Promising Changes to Native American Housing Law Will Help Families Purchase Homes and Tribes Plan for the Future

Sophie Asher

The Native American Housing Assistance and Self Determination Act (NAHASDA) is THE law that funds housing for Native American people through block grants, special loan programs, and other funding sources. It had not been re-authorized since 2013. Last Thursday, July it was re-authorized with a bipartisan vote of 86 to 11—a significant renewal on its own terms, and a double celebration because of the level of bipartisan support.

The activities NAHASDA covers are vital to address the chronic shortage of safe, secure, stable, and healthy housing on Indian lands. At last count, nearly 16% of Native households were overcrowded, compared to 2.2% nationally. Native families are almost 5x more likely to live in poor housing conditions including lacking basic plumbing or with heating issues (Nation Low Income Housing Coalition).

NAHASDA releases millions of dollars in funds for tribal housing activities, but more importantly, over time tribes have been able to use the money in increasingly flexible and creative ways. Tribes are solving the housing crisis, on their terms.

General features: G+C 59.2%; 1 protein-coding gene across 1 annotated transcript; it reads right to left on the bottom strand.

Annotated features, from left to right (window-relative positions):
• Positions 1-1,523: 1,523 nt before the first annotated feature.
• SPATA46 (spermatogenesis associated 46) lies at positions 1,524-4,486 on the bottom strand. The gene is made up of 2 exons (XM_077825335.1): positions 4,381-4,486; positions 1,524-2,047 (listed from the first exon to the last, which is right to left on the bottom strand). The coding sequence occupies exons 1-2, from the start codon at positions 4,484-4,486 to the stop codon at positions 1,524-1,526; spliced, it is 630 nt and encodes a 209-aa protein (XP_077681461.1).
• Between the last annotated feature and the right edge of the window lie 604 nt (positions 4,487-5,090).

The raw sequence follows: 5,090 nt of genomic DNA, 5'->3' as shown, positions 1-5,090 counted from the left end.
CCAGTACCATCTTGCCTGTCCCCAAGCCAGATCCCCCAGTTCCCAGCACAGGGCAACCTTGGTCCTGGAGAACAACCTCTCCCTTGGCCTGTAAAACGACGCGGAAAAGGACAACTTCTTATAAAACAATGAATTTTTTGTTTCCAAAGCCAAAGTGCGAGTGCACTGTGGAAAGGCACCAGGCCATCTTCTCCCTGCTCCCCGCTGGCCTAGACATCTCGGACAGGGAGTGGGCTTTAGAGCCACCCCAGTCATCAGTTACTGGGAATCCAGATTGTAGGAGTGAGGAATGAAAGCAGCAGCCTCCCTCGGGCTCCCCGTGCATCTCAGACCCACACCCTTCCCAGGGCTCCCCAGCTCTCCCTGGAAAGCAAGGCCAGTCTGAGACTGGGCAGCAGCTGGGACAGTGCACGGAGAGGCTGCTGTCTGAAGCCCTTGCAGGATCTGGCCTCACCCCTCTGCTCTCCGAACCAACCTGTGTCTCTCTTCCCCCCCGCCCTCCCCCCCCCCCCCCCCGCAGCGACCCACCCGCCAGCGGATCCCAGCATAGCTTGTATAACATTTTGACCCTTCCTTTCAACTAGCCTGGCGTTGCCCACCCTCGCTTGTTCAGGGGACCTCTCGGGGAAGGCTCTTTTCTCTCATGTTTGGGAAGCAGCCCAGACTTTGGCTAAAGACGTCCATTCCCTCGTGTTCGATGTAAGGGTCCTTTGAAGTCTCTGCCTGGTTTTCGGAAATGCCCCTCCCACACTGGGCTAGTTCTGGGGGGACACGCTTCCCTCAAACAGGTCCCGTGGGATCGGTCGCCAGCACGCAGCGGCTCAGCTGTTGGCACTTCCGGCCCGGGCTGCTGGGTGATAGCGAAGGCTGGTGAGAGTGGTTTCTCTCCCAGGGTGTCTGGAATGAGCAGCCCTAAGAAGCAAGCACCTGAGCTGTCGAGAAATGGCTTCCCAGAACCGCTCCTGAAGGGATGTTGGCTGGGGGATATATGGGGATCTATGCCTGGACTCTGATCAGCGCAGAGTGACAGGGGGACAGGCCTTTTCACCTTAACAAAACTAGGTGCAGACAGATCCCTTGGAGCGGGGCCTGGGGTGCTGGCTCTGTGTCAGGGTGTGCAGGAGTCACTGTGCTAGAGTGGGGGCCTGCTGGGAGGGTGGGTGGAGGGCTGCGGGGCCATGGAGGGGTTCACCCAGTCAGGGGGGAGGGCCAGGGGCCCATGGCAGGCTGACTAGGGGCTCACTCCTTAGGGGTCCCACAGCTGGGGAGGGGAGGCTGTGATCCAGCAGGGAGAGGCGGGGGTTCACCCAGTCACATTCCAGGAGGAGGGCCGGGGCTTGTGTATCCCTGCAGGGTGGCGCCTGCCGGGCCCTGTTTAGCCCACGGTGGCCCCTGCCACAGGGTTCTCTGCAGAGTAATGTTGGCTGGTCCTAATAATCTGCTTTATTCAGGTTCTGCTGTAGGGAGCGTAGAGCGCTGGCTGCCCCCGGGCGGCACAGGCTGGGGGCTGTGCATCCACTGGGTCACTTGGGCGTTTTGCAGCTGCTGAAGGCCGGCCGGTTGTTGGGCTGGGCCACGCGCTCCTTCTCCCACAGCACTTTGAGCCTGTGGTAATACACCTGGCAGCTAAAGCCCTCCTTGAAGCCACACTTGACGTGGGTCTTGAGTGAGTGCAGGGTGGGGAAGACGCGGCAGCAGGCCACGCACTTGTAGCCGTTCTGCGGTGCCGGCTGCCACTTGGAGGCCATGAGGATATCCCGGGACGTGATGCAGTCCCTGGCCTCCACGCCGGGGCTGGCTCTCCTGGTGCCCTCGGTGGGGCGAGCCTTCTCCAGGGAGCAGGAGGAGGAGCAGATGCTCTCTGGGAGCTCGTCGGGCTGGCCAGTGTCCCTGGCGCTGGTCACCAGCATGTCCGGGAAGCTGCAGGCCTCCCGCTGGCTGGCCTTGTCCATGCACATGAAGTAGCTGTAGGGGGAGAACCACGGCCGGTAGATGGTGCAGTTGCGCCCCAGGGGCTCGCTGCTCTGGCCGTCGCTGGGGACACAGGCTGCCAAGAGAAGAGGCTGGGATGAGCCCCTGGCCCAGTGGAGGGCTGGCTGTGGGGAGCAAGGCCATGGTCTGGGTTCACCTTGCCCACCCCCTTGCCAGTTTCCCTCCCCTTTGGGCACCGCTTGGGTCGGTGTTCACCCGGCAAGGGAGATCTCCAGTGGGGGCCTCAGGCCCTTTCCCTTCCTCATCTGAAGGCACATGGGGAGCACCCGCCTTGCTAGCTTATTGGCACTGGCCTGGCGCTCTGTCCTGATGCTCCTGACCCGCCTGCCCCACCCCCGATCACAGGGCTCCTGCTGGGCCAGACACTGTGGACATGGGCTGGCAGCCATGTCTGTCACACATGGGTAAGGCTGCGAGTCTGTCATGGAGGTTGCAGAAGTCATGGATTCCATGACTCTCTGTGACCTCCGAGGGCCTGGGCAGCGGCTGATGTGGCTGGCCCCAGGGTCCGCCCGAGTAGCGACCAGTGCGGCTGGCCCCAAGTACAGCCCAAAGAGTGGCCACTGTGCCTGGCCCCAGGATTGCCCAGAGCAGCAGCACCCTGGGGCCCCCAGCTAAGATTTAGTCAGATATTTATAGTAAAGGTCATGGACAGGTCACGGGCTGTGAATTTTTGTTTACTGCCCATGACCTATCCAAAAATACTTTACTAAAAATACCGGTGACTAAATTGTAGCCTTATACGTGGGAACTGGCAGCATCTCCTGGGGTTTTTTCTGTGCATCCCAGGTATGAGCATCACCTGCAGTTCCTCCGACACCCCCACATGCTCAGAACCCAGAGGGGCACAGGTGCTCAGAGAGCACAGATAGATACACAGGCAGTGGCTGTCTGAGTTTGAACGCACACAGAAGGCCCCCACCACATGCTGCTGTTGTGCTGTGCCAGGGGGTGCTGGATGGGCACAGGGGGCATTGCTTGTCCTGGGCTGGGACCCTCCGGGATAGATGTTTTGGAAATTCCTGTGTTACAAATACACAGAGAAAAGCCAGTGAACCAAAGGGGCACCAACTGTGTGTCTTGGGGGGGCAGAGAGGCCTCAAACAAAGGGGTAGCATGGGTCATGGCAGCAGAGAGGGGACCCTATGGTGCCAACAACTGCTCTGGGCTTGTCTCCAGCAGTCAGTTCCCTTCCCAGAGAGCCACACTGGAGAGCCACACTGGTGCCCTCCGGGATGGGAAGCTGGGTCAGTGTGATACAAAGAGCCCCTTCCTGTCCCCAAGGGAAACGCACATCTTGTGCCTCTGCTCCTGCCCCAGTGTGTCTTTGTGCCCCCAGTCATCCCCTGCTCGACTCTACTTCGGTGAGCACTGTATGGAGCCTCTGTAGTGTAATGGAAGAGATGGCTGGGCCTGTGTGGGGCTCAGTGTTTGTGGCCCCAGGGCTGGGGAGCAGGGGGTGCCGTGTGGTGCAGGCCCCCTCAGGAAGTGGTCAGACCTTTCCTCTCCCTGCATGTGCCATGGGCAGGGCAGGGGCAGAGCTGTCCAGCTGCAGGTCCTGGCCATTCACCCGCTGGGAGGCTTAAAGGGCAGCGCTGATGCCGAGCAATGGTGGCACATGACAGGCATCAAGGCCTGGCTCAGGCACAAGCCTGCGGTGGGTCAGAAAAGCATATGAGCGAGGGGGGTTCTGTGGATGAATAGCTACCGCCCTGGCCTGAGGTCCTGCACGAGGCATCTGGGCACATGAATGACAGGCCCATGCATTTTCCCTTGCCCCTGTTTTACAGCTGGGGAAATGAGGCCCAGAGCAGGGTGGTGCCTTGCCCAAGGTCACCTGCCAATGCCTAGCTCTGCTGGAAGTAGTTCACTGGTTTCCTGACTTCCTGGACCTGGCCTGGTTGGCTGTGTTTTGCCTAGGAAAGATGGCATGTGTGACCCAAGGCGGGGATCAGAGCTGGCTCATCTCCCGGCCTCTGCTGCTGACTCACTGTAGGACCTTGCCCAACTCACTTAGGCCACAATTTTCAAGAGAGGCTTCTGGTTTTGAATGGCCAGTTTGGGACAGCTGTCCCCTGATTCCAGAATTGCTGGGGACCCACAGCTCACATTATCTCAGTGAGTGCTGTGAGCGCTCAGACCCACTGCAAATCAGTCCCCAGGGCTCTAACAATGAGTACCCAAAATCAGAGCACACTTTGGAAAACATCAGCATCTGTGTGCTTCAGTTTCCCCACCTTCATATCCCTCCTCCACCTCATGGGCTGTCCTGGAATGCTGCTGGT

This newly re-authorized version of NAHASDA has many significant changes, but two are especially noteworthy. First, provision (E) in section 4135 was added to require that in a lease-to-own program, only the family that currently occupies the leased property may purchase the leased property. This addition ensures that a family that has been diligently making payments gets the benefit of those years of consistent compliance with the lease-to-own contract.

A second change is that the leasehold interest requirement has been increased from 50 years to 99 years. This provides longer timelines for future planning, including project development and funding stability. A ninety-nine year lease is also the longest possible length for typical real estate leases, bringing real estate activities on reservation more in line with those that happen off reservation. This is one way tribes may have more control over their trust property activities.

Housing on tribal lands is an issue that will take many minds to solve. Look at your community and think about what housing means to you—and what answers do you need to get there. We would be excited to help.

Changes to NAHASDA

Content Reviewed by Sophie Asher – Indian Law

Sophie Asher is an Attorney at mctlaw
Sophie Asher

Sophie Asher is an attorney in the Indian Law division at mctlaw. Ms. Asher focuses her practice on assisting tribes with infrastructure and economic development. Sophie’s work is informed by her time as a public defender in Albuquerque, NM and as a guardian ad litem for several Pueblos. She litigated misdemeanor cases and worked in the Healing to Wellness Court. This program is a first-of-its-kind state court that utilized Native American and western modalities to address underlying issues of Native American clients convicted in state court. Ms. Asher graduated from the University of New Mexico School of Law with a concentration in Indigenous Law. 

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